Skip to main content

Master of Chores.

So I've been trying to keep myself useful of late. The other day I started working with an ADD coach to get my shit together and start making & goals for myself and develop routines. Even before that, since moving in to the new place, I've been trying to keep busy with practical projects.

A lot of it was "unpack clothes" or "throw out junk" or "stow tubberware" and such. Most of that's done now, so I'm having to find other chores and motivate myself to do them. Tricky business cuz I'm a lazy ass by nature. I seem to live by "If I can avoid doing it, then it's not worth doing". I mean, it's not that explicitly expressed in my reasoning, but that's kind of what it boils down to.

So where my to-do list was all like "unpack office stuff for desk" or "put away clothes" now it's all "find driving school" or "pay for school", arguably more important tasks but also more nebulous and less immediate. I was tripping over the boxes of office stuff and hampers of clothes, so obviously they were always a fresh concern and kind of a nuisance. Paying for school? I mean, yeah, there's, like, a deadline for that thingy thing, but...I'm not literally tripping on it every minute.

So I'm trying to ramp up my accountability by emailing my ADD coach roughly daily with a progress report on my to-do list and thoughts about the success or trouble I'm finding in completing it. Of course, that itself is a task that might as well be on my to-do list, and be just as likely not to get finished, but it's better than nothing.

Because it's all about willfulness, as we'd call it in AA. Beside my inherent forgetfulness, there's a willful urging in me that's resisting certain tasks and chores and duties because they're less quietly indulgent and immediately gratifying than, say, video games or a nap or some masturbation.

So one thing I'm doing with my ADD coach is finding ways to make my chores also feel relevant and gratifying. So we're identifying what values they serve and why finishing them would be satisfying. Also, making a thing of checking my to-do list regularly to keep my tasks fresh in mind. Of course forgetting to check the list to keep from forgetting things is itself a risk here, but developing a habit of it could help.

All in all, I'm beginning to look more and more like an adult and it's terrifying. A sources of legitimate pride, too, I'm sure, but also scary. Because responsibility breeds like rabbits, and it's hard to keep up with it. But it does feel pretty good surveying everything you accomplished and knowing how much you achieved and how much less effort and bother it took than you expected. Cuz that's how it goes most of the time, at least for me; I worry about the tedium only to find out it's almost as mindlessly gratifying as if I'd gone and masturbated instead. Doing chores might not have the glow and high of a good cum about it, of course, but it's definitely got a long term utility that keeps on gratifying, if serendipitously and sometimes surprisingly, long after you've moved on.

Comments

Other things that might interest you...

This moment: A tattoo.

So I read Mrs. Dalloway in high school, and it was perhaps the most beautiful thing I'd ever read. One passage in particular, very early in the book, hit me hard with my first experience of the sublime, and stayed with me—and led at last to my first tattoo. In people’s eyes, in the swing, tramp, and trudge; in the bellow and the uproar; the carriages, motor cars, omnibuses, vans, sandwich men shuffling and swinging; brass bands; barrel organs; in the triumph and the jingle and the strange high singing of some aeroplane overhead was what she loved; life; London; this moment of June .  ( Emphasis added; full paragraph included below. From the full text of the novel as made available by the University of Adelaide. ) The paragraph this is from, the 4th paragraph of the novel, is the 1st passage with the stream of consciousness the book is famous for; although self-limited here, the flow is no less gorgeous. In the passage, Clarissa is walking on a street to get those famous fl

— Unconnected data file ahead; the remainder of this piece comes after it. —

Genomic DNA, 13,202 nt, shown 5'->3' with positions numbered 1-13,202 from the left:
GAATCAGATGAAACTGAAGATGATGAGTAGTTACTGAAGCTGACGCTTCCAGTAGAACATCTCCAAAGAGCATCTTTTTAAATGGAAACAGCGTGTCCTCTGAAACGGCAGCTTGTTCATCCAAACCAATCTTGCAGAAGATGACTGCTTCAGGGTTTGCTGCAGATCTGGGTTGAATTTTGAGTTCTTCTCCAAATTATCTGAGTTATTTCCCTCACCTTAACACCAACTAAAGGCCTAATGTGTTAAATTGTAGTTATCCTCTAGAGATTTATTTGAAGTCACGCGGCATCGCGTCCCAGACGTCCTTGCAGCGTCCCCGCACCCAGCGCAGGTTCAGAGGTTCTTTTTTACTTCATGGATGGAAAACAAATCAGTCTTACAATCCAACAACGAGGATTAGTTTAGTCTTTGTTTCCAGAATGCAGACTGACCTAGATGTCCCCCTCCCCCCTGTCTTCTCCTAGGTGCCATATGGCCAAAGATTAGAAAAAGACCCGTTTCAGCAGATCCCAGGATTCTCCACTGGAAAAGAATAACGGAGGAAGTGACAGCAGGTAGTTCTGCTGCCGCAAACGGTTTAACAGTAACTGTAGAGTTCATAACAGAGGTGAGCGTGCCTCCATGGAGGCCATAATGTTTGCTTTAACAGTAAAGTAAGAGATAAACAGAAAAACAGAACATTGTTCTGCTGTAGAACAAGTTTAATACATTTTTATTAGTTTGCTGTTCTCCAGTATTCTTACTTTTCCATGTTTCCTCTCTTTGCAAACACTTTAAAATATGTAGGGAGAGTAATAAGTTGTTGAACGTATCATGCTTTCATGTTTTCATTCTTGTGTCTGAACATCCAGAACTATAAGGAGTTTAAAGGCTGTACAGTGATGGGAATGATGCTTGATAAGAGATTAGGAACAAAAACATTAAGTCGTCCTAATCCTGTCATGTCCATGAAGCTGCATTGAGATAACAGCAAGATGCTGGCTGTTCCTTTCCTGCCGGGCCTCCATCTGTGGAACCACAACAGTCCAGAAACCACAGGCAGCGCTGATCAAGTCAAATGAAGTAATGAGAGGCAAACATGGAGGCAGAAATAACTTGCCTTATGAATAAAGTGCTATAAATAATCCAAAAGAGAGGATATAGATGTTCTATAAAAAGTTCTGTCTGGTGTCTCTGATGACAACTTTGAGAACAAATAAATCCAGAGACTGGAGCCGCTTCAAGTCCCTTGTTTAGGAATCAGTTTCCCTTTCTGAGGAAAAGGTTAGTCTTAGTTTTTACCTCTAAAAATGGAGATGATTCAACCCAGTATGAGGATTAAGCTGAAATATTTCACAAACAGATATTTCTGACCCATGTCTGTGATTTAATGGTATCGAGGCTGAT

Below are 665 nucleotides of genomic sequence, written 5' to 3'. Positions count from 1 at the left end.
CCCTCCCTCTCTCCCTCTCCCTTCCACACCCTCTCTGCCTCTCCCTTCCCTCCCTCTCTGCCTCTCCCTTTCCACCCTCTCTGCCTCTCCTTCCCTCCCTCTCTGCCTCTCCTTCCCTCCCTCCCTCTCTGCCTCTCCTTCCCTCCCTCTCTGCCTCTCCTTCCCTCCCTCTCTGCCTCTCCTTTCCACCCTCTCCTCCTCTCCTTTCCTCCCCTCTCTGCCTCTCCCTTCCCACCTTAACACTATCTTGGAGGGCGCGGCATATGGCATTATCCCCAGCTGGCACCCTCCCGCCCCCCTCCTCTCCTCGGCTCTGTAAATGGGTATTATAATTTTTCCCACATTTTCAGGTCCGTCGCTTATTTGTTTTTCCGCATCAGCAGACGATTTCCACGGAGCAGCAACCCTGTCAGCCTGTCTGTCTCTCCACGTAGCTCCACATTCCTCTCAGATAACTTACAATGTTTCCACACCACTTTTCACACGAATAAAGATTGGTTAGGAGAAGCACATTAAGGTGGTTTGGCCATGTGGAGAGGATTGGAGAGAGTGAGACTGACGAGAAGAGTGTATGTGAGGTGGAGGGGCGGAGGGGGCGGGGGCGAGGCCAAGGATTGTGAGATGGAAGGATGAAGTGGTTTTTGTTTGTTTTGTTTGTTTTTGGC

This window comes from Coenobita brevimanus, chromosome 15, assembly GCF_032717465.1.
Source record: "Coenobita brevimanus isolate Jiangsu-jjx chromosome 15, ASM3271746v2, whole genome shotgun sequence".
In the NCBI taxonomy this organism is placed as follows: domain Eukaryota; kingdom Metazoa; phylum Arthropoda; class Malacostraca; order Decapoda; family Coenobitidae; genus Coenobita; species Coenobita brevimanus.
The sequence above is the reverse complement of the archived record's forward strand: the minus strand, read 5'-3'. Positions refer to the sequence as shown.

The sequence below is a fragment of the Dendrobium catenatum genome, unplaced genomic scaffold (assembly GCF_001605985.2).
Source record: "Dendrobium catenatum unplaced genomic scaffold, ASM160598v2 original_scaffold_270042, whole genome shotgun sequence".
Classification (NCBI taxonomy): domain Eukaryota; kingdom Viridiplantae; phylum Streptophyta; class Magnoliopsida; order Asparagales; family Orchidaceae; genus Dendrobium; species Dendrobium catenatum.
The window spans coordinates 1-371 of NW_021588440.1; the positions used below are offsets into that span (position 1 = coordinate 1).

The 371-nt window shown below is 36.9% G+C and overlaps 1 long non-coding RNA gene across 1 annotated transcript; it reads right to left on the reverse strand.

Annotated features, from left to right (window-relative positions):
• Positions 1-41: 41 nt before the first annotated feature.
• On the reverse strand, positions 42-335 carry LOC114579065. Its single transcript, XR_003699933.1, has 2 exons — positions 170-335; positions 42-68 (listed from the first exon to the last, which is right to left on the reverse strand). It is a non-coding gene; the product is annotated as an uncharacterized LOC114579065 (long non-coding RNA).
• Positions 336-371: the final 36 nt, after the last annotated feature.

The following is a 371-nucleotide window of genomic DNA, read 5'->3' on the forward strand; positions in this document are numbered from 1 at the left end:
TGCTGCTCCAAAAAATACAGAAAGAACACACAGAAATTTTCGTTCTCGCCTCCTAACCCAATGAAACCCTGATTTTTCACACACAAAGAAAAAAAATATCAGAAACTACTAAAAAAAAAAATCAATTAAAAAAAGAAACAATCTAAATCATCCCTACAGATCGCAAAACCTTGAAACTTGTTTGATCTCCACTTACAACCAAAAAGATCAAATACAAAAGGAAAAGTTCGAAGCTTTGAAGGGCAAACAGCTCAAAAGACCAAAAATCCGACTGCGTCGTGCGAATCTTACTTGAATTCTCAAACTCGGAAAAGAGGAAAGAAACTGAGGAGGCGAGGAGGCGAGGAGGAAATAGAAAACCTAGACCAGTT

Rocky Horror - Better than Glee.

You know, I've routinely refused to watch Glee. Like whoa. I've seen bits, it's amusing, but not my thing. Plus how can I be a properly pretentions intellectual fag if I don't look down on & snub snobbily some ragingly popular thing?? It's just not proper decorum, really. I'm also in a Rocky Horror Picture Show shadowcast (website in progress, but that's us :)). Naturally, they were all excited about that Glee episode when they first heard about it; I on the other hand gave a pained smile and said "Isn't that special. I'm still not watching it." Part of me's pretty glad I didn't, frankly. (hah! get it? like Tim Curry.)

A Valentine's Special.

Yeah, I'm one of those guys who's never really been with someone around Valentine's. I am sometimes baffled how other people manage these things--and why I can't. To be fair, it's probably as much my not trying enough and trying too hard as it is anything pariticularly wrong with me. Like, I know I don't get myself out there enough to meet guys and when I do it's probably compensatory and usually flawed from the start. The other question is--why does it matter so much to me? Evidently it seems like something I want but something I'm scared of, too. It may also be something I'm just not very good at. I'm secretly timid and fearful of most confrontation and directness. For all my communication skills, I always seem to chicken out when it comes to talking to guys in a healthy, sustaining way. I'm a dreamer who wants something nice badly enough to stick to something for the concept of having it more than the reality of dealing with it; I want t